• Research the company - Look at what they've done recently (articles), view their social media profiles, view the website. If I know someone at the company I also like to have a chat with them about their experience working there.

  • Review the job post - What is the job description, the responsibilities, job title. Also if there is a salary range I review that. Through my own research I've established a salary range with my level of education/experience.

  • Practice answering common interview questions - I like to use the STAR method for this, especially for common behavioral questions like: "tell me about yourself", "why are you interested in working for this company?", and "what are your greatest strengths?".

  • Have questions to ask at the end - I have a list of general questions I ask for every company and specific ones based on my research. Here's a list of 57 questions to ask from the Muse.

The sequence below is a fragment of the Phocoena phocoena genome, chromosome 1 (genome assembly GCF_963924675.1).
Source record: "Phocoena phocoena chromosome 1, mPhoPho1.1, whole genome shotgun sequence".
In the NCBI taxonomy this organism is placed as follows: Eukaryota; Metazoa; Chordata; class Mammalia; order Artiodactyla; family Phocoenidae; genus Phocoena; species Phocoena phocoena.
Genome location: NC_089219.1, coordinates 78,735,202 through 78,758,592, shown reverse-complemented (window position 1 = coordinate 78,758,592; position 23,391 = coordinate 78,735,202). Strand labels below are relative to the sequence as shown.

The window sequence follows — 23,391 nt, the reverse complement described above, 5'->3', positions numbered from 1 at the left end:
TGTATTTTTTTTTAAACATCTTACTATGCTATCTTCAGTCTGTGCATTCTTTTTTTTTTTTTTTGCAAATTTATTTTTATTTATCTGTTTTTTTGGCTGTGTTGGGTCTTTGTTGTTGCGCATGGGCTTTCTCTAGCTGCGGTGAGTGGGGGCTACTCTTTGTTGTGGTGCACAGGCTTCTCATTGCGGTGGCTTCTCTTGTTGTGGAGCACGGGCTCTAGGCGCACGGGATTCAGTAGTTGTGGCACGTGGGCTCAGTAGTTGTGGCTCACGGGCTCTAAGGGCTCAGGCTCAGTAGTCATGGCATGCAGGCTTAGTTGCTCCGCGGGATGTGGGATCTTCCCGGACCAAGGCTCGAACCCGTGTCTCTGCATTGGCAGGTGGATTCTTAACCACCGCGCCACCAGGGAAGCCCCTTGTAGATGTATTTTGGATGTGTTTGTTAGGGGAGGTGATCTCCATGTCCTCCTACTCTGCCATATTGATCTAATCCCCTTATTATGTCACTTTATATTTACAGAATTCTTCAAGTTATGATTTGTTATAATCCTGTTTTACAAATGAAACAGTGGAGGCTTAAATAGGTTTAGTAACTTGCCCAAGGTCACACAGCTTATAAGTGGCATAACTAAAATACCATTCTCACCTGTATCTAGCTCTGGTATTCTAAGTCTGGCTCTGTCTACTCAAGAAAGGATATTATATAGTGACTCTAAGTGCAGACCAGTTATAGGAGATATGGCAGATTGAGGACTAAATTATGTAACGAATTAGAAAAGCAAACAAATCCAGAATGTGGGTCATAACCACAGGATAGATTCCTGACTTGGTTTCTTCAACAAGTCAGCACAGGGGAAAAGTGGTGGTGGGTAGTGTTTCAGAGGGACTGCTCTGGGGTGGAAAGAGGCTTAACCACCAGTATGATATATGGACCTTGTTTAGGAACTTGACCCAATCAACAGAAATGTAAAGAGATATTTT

During

Next is what I do during the interview. There are a few key things I like to remember: stay calm, listen to the interviewer/s, and you're also interviewing them as well (see if this is a company you want to work for).

  • Take notes - I personally take notes during the interview. I write down the questions they ask and my responses. It helps me recall information in case there's a follow up interview. And it's useful for after the interview, more on that in the "After" section. You can view how I take notes in my LinkedIn Post.

  • Listen to the interviewer/s - First because it's polite. But second I like to use information the interviewer gives in my answer. For instance if they mention juggling a lot of projects, I can mention how I efficiently manage multiple projects and deadlines at my last job. Also, it's good to know how the company/interviewer answers your questions. Pay attention to how they talk about the company. Remember interviews are a two way street. They are getting to know you while you're also getting to know them.

  • Build rapport - If you have all/most of the technical skills then another key part of interviews is showcasing your soft skills. Generally speaking, most people hire people they want to work with. Building rapport and getting to know your interviewer helps. One way I practice my conversational skills is having coffee chats.